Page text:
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City and businesses work toward energy efficiency to save money
Hybrid vehicles, LED lights and lighting controls at City Hall are among ideas Federal Way is exploring.
Federal Way was allocated $777,700 through the Energy Efficiency and Conservation Block Grant, which is part of the Recovery and Reinvestment Act of 2009. The grant program — issued by the Department of Energy — is designed to reduce fossil fuel emissions in a way that is environmentally friendly and sustainable, as well as reduce total energy use and improve energy efficiency in the building or transportation sectors.
"It's a great opportunity for the city to reduce operation costs and have less of an impact on the environment," ICMA Fellow Scott Pingel said.
Initial staff ideas for the grant's use vary. City Hall could undergo upgrades, including LED lights and a motion-activated light-control system, Pingel said. Replacing worn city vehicles with hybrids is another option. Improvements to the IT department could also help save energy, by making equipment more streamlined and efficient, Pingel said. Traffic light signal timing and a HVAC retro-fit at City Hall are other ideas, he said.
The city could also use the funds to help residents weatherize their homes. Replacing windows, doors and roofs on homes owned by low-income residents could be part of this process, if the council chooses, Pingel said. The goal would be for residents to keep heat in during the cold months and keep heat out during the warmer months, he said. This would decrease residents' energy costs. City council member Dini Duclos showed a heightened interest in the idea at the June 2 city council meeting.
The funds could also be applied toward the city's green team and green ribbon commission. Both were in the works in 2007, when the council and city manager set aside $80,000 during its mid-biennium budget cycle for a Green City Strategic Plan. The council then chose to explore energy-efficient measures internally that would not cost anything to address.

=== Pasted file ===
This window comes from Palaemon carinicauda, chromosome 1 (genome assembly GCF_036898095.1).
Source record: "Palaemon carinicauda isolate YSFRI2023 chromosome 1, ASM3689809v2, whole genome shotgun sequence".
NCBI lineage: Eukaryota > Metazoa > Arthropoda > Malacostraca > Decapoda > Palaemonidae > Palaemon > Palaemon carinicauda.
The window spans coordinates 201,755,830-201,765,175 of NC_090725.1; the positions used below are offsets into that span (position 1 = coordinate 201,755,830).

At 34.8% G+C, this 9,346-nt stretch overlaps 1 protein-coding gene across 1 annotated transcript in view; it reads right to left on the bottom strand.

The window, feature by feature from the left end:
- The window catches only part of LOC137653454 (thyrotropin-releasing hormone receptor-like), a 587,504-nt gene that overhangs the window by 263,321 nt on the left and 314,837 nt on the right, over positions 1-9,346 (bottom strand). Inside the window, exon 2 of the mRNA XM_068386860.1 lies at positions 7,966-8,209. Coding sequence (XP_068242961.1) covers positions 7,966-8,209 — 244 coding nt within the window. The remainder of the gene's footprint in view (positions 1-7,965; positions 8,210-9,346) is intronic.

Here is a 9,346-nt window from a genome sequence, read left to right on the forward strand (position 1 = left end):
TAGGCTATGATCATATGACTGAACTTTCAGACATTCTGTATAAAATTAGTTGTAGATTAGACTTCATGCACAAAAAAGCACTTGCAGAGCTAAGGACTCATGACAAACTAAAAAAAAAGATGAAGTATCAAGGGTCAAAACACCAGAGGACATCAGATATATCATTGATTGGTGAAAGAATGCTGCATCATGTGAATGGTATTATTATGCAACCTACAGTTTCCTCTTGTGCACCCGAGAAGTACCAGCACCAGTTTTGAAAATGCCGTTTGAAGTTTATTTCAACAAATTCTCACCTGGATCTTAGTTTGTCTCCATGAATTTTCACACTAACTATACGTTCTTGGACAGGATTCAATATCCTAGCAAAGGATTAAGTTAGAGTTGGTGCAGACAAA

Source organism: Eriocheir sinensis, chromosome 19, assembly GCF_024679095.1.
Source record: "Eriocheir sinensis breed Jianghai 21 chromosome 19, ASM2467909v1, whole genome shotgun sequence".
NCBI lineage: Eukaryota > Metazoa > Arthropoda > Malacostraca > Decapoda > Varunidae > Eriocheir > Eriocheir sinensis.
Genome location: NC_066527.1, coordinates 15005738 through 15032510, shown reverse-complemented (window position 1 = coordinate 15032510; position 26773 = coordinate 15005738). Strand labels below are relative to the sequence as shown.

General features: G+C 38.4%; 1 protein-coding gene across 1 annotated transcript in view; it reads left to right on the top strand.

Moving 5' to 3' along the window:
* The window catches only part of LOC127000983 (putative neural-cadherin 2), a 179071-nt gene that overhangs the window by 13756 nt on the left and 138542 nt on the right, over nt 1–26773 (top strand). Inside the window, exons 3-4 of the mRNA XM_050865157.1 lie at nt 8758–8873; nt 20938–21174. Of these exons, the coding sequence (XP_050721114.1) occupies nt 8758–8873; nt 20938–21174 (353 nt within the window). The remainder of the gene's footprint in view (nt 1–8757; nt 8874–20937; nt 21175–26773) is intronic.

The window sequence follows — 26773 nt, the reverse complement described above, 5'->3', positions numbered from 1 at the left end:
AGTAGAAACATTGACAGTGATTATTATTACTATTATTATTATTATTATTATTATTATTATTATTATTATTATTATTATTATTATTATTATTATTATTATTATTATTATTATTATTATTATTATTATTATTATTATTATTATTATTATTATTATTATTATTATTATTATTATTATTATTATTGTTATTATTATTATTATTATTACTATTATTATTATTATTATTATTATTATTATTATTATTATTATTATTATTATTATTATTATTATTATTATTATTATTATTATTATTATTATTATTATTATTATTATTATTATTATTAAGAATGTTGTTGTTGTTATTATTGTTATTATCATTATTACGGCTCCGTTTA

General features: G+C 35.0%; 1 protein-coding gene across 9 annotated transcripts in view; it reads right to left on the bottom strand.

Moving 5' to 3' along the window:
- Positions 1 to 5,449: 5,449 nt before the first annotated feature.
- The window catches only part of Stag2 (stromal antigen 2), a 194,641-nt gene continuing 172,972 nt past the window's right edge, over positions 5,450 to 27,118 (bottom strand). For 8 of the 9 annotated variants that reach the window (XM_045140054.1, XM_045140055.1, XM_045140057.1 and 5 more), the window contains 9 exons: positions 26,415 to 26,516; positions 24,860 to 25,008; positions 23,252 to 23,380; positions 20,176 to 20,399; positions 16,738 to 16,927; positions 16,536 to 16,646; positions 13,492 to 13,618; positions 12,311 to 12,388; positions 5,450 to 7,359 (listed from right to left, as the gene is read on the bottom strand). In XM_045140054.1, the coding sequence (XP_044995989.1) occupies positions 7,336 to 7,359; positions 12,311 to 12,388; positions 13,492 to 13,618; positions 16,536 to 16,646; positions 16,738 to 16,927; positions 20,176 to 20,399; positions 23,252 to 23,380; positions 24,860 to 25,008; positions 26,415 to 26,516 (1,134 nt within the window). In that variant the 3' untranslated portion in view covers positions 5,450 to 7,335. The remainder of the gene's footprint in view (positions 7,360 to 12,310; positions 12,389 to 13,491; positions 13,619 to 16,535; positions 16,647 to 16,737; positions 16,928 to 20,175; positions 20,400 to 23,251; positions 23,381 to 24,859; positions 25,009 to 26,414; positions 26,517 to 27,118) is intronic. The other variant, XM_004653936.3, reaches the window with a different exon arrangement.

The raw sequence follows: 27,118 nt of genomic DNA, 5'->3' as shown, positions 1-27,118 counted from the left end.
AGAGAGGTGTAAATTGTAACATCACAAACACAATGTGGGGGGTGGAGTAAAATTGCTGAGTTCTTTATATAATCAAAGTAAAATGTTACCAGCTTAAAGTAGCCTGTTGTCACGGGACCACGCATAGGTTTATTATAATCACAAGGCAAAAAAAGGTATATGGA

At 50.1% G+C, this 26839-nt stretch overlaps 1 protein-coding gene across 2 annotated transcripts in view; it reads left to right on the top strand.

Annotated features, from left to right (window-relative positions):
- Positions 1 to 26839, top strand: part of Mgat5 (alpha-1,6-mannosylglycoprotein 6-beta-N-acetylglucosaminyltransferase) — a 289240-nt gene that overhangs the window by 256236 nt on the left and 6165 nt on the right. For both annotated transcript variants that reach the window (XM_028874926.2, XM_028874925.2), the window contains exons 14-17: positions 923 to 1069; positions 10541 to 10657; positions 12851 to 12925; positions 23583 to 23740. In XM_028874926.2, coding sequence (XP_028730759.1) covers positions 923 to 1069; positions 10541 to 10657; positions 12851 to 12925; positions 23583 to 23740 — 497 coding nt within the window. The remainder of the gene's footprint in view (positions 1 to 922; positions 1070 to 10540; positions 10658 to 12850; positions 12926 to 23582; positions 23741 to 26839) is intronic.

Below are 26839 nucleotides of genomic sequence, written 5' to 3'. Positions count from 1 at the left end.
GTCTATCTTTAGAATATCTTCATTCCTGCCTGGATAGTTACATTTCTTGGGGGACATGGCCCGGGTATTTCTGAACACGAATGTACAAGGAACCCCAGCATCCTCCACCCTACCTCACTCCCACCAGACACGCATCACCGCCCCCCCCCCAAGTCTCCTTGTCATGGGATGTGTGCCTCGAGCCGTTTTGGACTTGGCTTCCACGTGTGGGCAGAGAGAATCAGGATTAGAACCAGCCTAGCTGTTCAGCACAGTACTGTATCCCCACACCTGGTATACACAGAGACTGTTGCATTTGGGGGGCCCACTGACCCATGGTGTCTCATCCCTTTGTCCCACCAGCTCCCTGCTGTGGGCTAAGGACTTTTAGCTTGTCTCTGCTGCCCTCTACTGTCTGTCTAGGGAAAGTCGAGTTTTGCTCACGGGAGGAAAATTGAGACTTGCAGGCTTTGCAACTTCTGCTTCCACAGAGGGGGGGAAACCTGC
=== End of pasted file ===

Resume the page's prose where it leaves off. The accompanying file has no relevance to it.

The green ribbon commission is comprised of representatives of city staff. They meet and discuss measures that can be taken at City Hall to reduce energy and save money. Shutting off lights and computers at the end of the day and limiting paper consumption are some actions that have been taken since the team formed.
"We've just tried to wrap our arms around what the city already does that's green or sustainable and what more we can do," Pingel said.
Depending on the city council's direction, there are opportunities to partner with Puget Sound Energy to help leverage the grant funds. The company offers a 50 to 100 percent rebate on projects that increase energy efficiency, according to Puget Sound Energy's Web site. The average rebate is 50 percent, Pingel said.
Because the state's population is growing so rapidly, it benefits PSE to offer rebates to encourage commercial and municipal entities to save energy, spokeswoman Rebekah Anderson said. Decreasing consumption relieves PSE of having to build more power plants, she said.
If Federal Way is interested, an engineer will work with the city to identify areas where energy could be spared, she said. The rebate percentage is based on how much energy can be saved, Anderson said.
"The more energy it saves, the higher percentage PSE picks up of the cost," she said.
The Energy Efficiency and Conservation Block Grant application is due June 25. After receiving the funds, the city has 120 days to lay out a plan for implementing them. The city may choose to pursue several projects in its efforts to use the funds, Pingel said. The money must be spent within 36 months.
Learn more about PSE energy-saving rebates and custom grants for businesses at: